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Conservation of Energy Physics Olympiad

  1. Jan 8, 2012 #1
    1. The problem statement, all variables and given/known data
    A ball of mass M and radius R has a moment of inertia of I =2/5MR. The ball is released from rest and rolls
    down the ramp with no frictional loss of energy. The ball is projected vertically upward o a ramp as shown in
    the diagram, reaching a maximum height ymax above the point where it leaves the ramp. Determine the maximum
    height of the projectile ymax in terms of h
    2rwrmud.png

    The image is cut off but h is the height from the top of the ramp to the ball
    2. Relevant equations
    PE=1/2mv^2
    Rotational KE= 1/2 I omega^2
    KE= 1/2mv^2


    3. The attempt at a solution
    Using x as the distance between the bottom and top of the ramp:
    mg(h+x) = 1/2mv^2+1/2I omega^2 =1/2mv^2 + 1/2(2/5mr^2)omega^2 = 1/2mv^2 + 1/5mv^2 = 7/10mv^2

    7/10mv^2=mgx + 1/2mv'^2

    1/2mv'^2 = ymax

    im stuck here D: any hints?
     
  2. jcsd
  3. Jan 8, 2012 #2

    jedishrfu

    Staff: Mentor

    Okay so physically the ball rolls down and then exits the ramp spinning and going upward a certain height.

    It's energy initially is mgh right? And it's energy afterward will be in the spin and in its motion so if you can determine its rotational energy and subtract it from the mgh you'd have a new mgh right from which to get the final height.

    Does that sound right?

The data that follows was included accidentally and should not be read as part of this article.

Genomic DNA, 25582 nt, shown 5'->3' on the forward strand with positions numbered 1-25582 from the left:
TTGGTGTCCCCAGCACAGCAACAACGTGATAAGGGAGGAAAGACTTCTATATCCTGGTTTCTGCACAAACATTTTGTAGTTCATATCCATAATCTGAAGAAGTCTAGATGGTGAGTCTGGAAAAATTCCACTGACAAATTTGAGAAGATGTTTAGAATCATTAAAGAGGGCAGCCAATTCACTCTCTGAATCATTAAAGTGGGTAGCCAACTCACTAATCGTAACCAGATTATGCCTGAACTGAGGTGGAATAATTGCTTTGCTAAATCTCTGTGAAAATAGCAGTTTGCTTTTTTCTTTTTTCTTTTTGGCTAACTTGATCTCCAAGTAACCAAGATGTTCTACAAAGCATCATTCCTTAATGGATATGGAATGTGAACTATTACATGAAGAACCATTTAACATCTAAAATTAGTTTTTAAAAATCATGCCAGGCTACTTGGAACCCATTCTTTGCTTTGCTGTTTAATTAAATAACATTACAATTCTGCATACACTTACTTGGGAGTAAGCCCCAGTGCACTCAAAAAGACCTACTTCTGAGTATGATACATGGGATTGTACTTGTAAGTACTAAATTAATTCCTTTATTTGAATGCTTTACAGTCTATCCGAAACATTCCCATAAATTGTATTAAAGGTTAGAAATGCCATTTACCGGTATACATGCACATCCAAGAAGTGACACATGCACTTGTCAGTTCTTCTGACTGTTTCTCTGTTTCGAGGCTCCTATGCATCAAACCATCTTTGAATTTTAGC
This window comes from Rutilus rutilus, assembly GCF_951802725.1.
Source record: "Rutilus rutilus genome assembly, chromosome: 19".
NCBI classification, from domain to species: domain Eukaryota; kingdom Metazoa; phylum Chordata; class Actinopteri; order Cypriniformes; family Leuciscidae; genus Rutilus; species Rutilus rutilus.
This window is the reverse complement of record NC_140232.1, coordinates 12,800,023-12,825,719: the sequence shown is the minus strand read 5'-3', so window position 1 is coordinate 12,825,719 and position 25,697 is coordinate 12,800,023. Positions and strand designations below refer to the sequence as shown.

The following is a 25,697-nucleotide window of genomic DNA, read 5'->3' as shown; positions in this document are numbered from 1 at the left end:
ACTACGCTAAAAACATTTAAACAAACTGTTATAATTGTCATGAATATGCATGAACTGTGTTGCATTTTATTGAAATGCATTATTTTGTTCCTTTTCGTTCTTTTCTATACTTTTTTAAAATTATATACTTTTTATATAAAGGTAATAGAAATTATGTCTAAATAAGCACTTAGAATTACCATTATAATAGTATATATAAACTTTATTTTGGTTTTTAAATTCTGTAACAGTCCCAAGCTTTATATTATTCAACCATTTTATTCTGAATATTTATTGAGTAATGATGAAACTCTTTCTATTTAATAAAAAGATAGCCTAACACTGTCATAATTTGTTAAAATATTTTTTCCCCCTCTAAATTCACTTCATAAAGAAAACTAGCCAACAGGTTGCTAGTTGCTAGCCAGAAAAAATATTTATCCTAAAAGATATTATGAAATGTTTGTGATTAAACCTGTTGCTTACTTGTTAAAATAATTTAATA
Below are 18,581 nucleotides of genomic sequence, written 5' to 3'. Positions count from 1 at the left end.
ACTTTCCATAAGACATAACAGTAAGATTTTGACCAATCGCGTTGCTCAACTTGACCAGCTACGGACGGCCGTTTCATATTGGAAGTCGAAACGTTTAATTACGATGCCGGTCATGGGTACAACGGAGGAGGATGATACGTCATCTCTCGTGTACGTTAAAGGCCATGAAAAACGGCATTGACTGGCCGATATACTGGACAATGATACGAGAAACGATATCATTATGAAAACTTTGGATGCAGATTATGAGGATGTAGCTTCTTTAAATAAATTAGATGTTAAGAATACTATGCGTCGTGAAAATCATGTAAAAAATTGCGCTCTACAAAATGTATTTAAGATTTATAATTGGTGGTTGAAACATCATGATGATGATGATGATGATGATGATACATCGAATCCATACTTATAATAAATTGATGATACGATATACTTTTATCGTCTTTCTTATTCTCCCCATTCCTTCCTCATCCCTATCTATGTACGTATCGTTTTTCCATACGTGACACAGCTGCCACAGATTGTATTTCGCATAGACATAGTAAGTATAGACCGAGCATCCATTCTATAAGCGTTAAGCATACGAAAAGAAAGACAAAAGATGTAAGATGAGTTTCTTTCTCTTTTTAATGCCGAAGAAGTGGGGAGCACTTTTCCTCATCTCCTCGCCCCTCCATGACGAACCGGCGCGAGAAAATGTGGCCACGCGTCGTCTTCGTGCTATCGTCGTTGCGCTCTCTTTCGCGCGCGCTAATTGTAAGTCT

4. Jan 8, 2012 #3
    its energy initally should be mg(h+x), because mgh is just the energy from the top of the ramp to the inital position of the ball
     
  5. Jan 8, 2012 #4

    NascentOxygen

    User Avatar

    Staff: Mentor

    I'm not sure why you introduced an x. It rolls from an initial vertical height h, and rises to a height ymax.
     
  6. Jan 8, 2012 #5

    jedishrfu

    Staff: Mentor

    Don't you need an equation to relate the omega to the ball rolling down with no friction and no slipping? Also do you need the angle of the ramp or does that fall out somewhere? If not I suppose you could choose say 60 degrees or better yet use a variable for it.
     
  7. Jan 8, 2012 #6

    NascentOxygen

    User Avatar

    Staff: Mentor

    The clue that is the key to problems like this is to recognize that, by descending without slippage, the rotational speed of the ball is directly related to its linear velocity. When you think about it, it seems obvious, though it may still help if it's spelled out: the ball rotates once in the same time that it rolls a distance 2 Pi R metres.

    While you may think the angle of the ramp is needed, it seems not. During the descent, the gravitational potential energy of the ball is totally converted into linear and rotational energy.
     
  8. Jan 8, 2012 #7
    Sure, however, that still leaves many unknowns. Including the velocity at the bottom and the max y.
     
  9. Jan 12, 2012 #8

    NascentOxygen

    User Avatar

    Staff: Mentor

    By equating PE at start to KE + rotational energy on the level, I was able to then obtain a direct proportionality between ymax and h. Recognize that as it rises, the KE is converted into PE while the rotational energy remains as rotational energy.
     
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